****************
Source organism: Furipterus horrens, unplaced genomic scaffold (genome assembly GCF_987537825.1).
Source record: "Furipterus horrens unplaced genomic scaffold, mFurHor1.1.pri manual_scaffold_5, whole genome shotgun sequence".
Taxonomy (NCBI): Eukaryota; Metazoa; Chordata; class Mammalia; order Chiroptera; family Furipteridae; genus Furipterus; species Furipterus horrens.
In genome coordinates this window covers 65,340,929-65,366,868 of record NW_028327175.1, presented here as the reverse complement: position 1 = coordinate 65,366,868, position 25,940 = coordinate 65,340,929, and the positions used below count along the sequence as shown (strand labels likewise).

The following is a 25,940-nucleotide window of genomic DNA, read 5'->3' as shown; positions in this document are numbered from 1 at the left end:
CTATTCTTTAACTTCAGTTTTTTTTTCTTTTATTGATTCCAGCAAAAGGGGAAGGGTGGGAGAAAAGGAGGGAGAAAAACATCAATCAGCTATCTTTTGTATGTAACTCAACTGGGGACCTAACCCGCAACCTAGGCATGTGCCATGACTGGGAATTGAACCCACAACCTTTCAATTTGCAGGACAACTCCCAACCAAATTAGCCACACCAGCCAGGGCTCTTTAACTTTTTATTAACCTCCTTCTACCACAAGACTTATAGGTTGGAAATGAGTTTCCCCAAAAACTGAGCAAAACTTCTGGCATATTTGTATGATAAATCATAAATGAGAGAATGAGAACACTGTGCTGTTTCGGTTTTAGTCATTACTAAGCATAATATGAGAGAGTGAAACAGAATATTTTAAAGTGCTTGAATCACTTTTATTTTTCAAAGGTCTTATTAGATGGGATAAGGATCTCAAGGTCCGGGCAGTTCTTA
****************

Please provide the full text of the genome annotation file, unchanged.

Source organism: Furipterus horrens, unplaced genomic scaffold (genome assembly GCF_987537825.1).
Source record: "Furipterus horrens unplaced genomic scaffold, mFurHor1.1.pri manual_scaffold_5, whole genome shotgun sequence".
Taxonomy (NCBI): Eukaryota; Metazoa; Chordata; class Mammalia; order Chiroptera; family Furipteridae; genus Furipterus; species Furipterus horrens.
In genome coordinates this window covers 65,340,929-65,366,868 of record NW_028327175.1, presented here as the reverse complement: position 1 = coordinate 65,366,868, position 25,940 = coordinate 65,340,929, and the positions used below count along the sequence as shown (strand labels likewise).

The following is a 25,940-nucleotide window of genomic DNA, read 5'->3' as shown; positions in this document are numbered from 1 at the left end:
CTATTCTTTAACTTCAGTTTTTTTTTCTTTTATTGATTCCAGCAAAAGGGGAAGGGTGGGAGAAAAGGAGGGAGAAAAACATCAATCAGCTATCTTTTGTATGTAACTCAACTGGGGACCTAACCCGCAACCTAGGCATGTGCCATGACTGGGAATTGAACCCACAACCTTTCAATTTGCAGGACAACTCCCAACCAAATTAGCCACACCAGCCAGGGCTCTTTAACTTTTTATTAACCTCCTTCTACCACAAGACTTATAGGTTGGAAATGAGTTTCCCCAAAAACTGAGCAAAACTTCTGGCATATTTGTATGATAAATCATAAATGAGAGAATGAGAACACTGTGCTGTTTCGGTTTTAGTCATTACTAAGCATAATATGAGAGAGTGAAACAGAATATTTTAAAGTGCTTGAATCACTTTTATTTTTCAAAGGTCTTATTAGATGGGATAAGGATCTCAAGGTCCGGGCAGTTCTTA